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Assimilation, integration, and incorporation

Migration A–Z


  1. Mary G. Powers

Published Online: 4 FEB 2013

DOI: 10.1002/9781444351071.wbeghm047

The Encyclopedia of Global Human Migration

The Encyclopedia of Global Human Migration

How to Cite

Powers, M. G. 2013. Assimilation, integration, and incorporation. The Encyclopedia of Global Human Migration. .

Publication History

  1. Published Online: 4 FEB 2013


Theory and research on assimilation, integration, and incorporation all seek to explain how immigrants and their children become part of their host society. Assimilation theory as originally proposed by Park and Burgess (1921; Park 1930) was based on their analysis of the experiences and characteristics of 19th- and early 20th-century European immigrants to the United States. Implicit in the theory were assumptions of (1) a single majority culture and (2) a one-way process during which immigrants changed their language and cultural characteristics to become more like the dominant group in the host country.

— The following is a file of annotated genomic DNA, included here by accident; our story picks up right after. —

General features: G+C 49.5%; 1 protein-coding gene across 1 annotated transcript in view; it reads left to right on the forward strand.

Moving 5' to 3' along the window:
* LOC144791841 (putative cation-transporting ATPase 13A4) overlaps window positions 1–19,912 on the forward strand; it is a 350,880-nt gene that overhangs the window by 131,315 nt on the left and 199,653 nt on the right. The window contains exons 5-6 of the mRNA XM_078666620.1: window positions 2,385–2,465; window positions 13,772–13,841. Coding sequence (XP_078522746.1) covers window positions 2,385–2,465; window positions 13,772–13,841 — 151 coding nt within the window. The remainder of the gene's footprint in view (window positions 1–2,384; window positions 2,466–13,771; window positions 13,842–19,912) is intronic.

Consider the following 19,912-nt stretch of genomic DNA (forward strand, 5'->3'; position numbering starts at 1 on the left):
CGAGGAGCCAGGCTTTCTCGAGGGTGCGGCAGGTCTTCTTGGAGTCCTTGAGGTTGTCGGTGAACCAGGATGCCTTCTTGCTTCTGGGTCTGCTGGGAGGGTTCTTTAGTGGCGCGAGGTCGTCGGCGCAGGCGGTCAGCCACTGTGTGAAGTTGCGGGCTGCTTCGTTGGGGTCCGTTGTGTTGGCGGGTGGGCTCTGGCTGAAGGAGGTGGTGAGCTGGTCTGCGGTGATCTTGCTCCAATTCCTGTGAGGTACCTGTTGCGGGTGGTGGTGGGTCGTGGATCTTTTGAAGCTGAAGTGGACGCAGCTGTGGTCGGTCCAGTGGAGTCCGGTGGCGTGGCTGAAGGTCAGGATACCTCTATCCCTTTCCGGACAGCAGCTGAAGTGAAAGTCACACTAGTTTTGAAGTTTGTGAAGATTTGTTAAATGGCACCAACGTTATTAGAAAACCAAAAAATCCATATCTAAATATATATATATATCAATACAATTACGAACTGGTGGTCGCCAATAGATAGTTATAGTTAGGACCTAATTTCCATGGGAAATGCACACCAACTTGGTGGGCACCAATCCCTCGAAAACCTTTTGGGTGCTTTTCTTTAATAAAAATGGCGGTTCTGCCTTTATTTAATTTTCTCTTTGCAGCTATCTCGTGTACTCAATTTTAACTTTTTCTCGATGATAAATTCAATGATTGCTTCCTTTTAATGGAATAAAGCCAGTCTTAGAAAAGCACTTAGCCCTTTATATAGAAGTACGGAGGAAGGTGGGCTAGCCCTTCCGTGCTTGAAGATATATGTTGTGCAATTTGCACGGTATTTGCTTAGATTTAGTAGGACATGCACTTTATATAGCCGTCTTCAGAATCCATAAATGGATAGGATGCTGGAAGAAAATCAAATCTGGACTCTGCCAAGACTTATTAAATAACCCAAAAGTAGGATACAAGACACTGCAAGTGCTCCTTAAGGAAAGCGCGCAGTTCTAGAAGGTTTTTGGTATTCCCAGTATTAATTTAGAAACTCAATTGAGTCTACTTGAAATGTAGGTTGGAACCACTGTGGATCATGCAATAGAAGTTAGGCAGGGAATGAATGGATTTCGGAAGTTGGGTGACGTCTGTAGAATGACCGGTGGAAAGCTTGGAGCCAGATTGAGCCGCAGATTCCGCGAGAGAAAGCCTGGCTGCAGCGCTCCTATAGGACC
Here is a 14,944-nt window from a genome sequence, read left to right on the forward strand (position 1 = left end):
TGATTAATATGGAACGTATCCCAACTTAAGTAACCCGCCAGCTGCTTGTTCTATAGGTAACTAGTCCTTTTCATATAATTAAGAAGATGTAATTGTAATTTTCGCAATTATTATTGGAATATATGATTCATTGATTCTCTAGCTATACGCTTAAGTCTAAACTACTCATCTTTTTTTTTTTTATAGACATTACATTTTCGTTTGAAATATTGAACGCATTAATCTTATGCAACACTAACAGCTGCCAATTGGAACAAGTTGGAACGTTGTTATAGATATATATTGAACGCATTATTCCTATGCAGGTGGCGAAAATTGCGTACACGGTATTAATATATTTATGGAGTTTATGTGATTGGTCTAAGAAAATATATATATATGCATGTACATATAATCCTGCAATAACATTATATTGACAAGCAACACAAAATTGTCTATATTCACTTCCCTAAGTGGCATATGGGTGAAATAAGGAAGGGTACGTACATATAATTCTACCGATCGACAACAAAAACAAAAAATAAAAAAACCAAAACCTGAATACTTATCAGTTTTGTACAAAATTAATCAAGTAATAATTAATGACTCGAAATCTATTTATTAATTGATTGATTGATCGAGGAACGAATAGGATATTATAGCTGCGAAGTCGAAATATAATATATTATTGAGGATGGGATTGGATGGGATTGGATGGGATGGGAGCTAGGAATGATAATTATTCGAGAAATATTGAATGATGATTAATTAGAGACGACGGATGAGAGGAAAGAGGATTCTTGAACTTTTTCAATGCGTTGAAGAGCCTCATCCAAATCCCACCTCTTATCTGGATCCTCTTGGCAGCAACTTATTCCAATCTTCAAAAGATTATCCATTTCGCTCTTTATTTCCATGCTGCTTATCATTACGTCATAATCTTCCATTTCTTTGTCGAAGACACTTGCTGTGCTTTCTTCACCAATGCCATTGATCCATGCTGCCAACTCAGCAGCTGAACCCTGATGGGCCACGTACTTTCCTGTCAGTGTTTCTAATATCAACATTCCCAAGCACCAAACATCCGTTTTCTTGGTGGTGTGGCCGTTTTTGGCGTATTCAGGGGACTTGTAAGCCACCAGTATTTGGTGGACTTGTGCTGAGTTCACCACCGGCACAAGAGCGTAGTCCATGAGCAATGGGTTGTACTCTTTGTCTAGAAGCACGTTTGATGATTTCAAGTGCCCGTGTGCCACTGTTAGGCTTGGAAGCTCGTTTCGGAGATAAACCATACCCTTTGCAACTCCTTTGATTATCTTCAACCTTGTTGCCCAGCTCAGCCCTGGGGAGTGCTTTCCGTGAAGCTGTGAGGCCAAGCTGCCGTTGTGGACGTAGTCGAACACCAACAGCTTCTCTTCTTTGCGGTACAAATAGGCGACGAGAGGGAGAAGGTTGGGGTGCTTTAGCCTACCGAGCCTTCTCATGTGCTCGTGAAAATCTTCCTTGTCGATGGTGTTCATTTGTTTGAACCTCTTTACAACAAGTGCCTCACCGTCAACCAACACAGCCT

• assimilation and exclusion;
  • cultural diversity;
  • cross-cultural;
  • citizenship;
  • ethnocentrism;
  • identity politics;
  • political asylum;
  • Prejudice